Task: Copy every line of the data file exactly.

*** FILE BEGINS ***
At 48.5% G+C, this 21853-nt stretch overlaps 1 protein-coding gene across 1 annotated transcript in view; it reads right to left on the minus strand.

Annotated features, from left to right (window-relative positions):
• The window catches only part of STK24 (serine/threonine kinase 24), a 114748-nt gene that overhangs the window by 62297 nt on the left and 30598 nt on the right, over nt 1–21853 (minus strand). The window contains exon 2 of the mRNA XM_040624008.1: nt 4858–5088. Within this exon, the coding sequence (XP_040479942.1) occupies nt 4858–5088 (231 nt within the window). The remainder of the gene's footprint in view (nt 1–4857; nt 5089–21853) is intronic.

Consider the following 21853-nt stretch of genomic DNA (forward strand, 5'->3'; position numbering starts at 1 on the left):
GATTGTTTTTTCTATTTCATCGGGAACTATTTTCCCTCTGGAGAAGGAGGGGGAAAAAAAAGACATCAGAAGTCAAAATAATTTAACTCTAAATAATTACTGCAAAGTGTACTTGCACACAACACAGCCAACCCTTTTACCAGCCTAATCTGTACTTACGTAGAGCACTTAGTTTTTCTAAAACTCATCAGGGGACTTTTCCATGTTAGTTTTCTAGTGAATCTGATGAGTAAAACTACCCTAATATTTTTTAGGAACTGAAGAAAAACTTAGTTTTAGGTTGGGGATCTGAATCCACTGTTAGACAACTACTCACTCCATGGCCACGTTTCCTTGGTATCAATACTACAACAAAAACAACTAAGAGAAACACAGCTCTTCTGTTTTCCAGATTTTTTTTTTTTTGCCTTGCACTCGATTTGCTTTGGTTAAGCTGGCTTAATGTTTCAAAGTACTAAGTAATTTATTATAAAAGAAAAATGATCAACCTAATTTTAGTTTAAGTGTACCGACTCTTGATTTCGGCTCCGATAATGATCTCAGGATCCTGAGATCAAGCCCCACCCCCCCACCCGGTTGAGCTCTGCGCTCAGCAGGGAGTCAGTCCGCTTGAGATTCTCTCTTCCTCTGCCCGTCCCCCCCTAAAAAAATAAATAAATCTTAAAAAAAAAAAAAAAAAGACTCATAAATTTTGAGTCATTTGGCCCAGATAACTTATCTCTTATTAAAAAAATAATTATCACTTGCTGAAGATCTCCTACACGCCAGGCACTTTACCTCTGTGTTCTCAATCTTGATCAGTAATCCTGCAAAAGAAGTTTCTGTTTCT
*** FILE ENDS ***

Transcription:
At 48.5% G+C, this 21853-nt stretch overlaps 1 protein-coding gene across 1 annotated transcript in view; it reads right to left on the minus strand.

Annotated features, from left to right (window-relative positions):
• The window catches only part of STK24 (serine/threonine kinase 24), a 114748-nt gene that overhangs the window by 62297 nt on the left and 30598 nt on the right, over nt 1–21853 (minus strand). The window contains exon 2 of the mRNA XM_040624008.1: nt 4858–5088. Within this exon, the coding sequence (XP_040479942.1) occupies nt 4858–5088 (231 nt within the window). The remainder of the gene's footprint in view (nt 1–4857; nt 5089–21853) is intronic.

Consider the following 21853-nt stretch of genomic DNA (forward strand, 5'->3'; position numbering starts at 1 on the left):
GATTGTTTTTTCTATTTCATCGGGAACTATTTTCCCTCTGGAGAAGGAGGGGGAAAAAAAAGACATCAGAAGTCAAAATAATTTAACTCTAAATAATTACTGCAAAGTGTACTTGCACACAACACAGCCAACCCTTTTACCAGCCTAATCTGTACTTACGTAGAGCACTTAGTTTTTCTAAAACTCATCAGGGGACTTTTCCATGTTAGTTTTCTAGTGAATCTGATGAGTAAAACTACCCTAATATTTTTTAGGAACTGAAGAAAAACTTAGTTTTAGGTTGGGGATCTGAATCCACTGTTAGACAACTACTCACTCCATGGCCACGTTTCCTTGGTATCAATACTACAACAAAAACAACTAAGAGAAACACAGCTCTTCTGTTTTCCAGATTTTTTTTTTTTTGCCTTGCACTCGATTTGCTTTGGTTAAGCTGGCTTAATGTTTCAAAGTACTAAGTAATTTATTATAAAAGAAAAATGATCAACCTAATTTTAGTTTAAGTGTACCGACTCTTGATTTCGGCTCCGATAATGATCTCAGGATCCTGAGATCAAGCCCCACCCCCCCACCCGGTTGAGCTCTGCGCTCAGCAGGGAGTCAGTCCGCTTGAGATTCTCTCTTCCTCTGCCCGTCCCCCCCTAAAAAAATAAATAAATCTTAAAAAAAAAAAAAAAAAGACTCATAAATTTTGAGTCATTTGGCCCAGATAACTTATCTCTTATTAAAAAAATAATTATCACTTGCTGAAGATCTCCTACACGCCAGGCACTTTACCTCTGTGTTCTCAATCTTGATCAGTAATCCTGCAAAAGAAGTTTCTGTTTCT